Medium: Four colour lithograph
Paper size: 30" x 22"
Image size: 28.5" x 20.5"
Edition size: 45
John Moore / Afrodizziac
John Moore is a wildlife artist who has been working primarily in print since 1992. He was exposed to animals from an early age as a result of his father being a vet and remembers many journeys taken through Southern Africa, from the deserts of Namibia to the forests of KwaZulu Natal.
Moore's love and knowledge of wildlife are depicted in all his work, whether in the image of a baboon with a halo or in one of whales drifting through the air.
At the beginning of his career, John Moore focused on Southern African myths and legends, mainly selecting those of the Khoisan and Zulu tribal groups. He looks upon these people as the fathers of the land and focused on their connection to the fauna, flora and the spirits of the ancestors. He incorporated water into many of his works, symbolising rebirth and cleansing.
Moore's work then developed through portraying environmental concerns and become more conceptual. The jackass penguin and oil spills, as well as acid rain and the effects it has on the environment, are examples of the exploration of this topic. For a while, he also concentrated on the plight of endangered animals. He endeavoured to sensitise the viewers to the fragility of the natural world around us.
John Moore still takes frequent trips into the bush and this interaction with nature is his source of inspiration.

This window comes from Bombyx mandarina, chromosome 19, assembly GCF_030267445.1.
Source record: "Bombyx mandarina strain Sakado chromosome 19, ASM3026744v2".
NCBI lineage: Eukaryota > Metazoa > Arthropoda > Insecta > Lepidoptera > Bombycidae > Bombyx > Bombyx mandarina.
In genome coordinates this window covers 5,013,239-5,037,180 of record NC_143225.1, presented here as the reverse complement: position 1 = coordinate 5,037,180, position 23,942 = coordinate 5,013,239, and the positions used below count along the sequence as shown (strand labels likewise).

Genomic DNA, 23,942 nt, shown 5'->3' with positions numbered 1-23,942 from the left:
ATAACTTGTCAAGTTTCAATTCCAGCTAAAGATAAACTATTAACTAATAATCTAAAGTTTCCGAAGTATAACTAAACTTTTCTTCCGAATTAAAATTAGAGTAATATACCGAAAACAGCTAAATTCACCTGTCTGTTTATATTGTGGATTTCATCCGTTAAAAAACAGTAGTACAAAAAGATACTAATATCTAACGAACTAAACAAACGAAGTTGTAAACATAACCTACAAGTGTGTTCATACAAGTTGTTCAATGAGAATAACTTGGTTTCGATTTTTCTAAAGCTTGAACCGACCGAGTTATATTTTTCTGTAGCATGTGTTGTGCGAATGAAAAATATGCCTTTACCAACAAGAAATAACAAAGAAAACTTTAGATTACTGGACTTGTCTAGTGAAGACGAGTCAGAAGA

Moore specialises in woodblock and lithographs, ranging in size from 20 x 30 cm to 2 x 3 m. He is a printmaker who uses established traditional techniques.
More recently he has focused on the spiritual aspects of life. He has created a 'Muse Series' using South African antelope interacting with Greek Mythological beings. He uses the element of light to portray spiritual awakening, almost as if the animals have a message to give to the viewer. He often portrays animals with halos, highlighting their saintliness. He uses vibrant colours in his work to portray emotions and to instil a sense of the energy that is Africa.
Although he has a great affinity for big game, he uses many of the lesser-known creatures to highlight his message. The titles Moore chooses are created to invite the viewer to step into the work and gain an understanding of the images. They are found in lines of poetry, books or songs as well as from ideas that spring to mind as the work progresses. Occasionally the title inspires the work.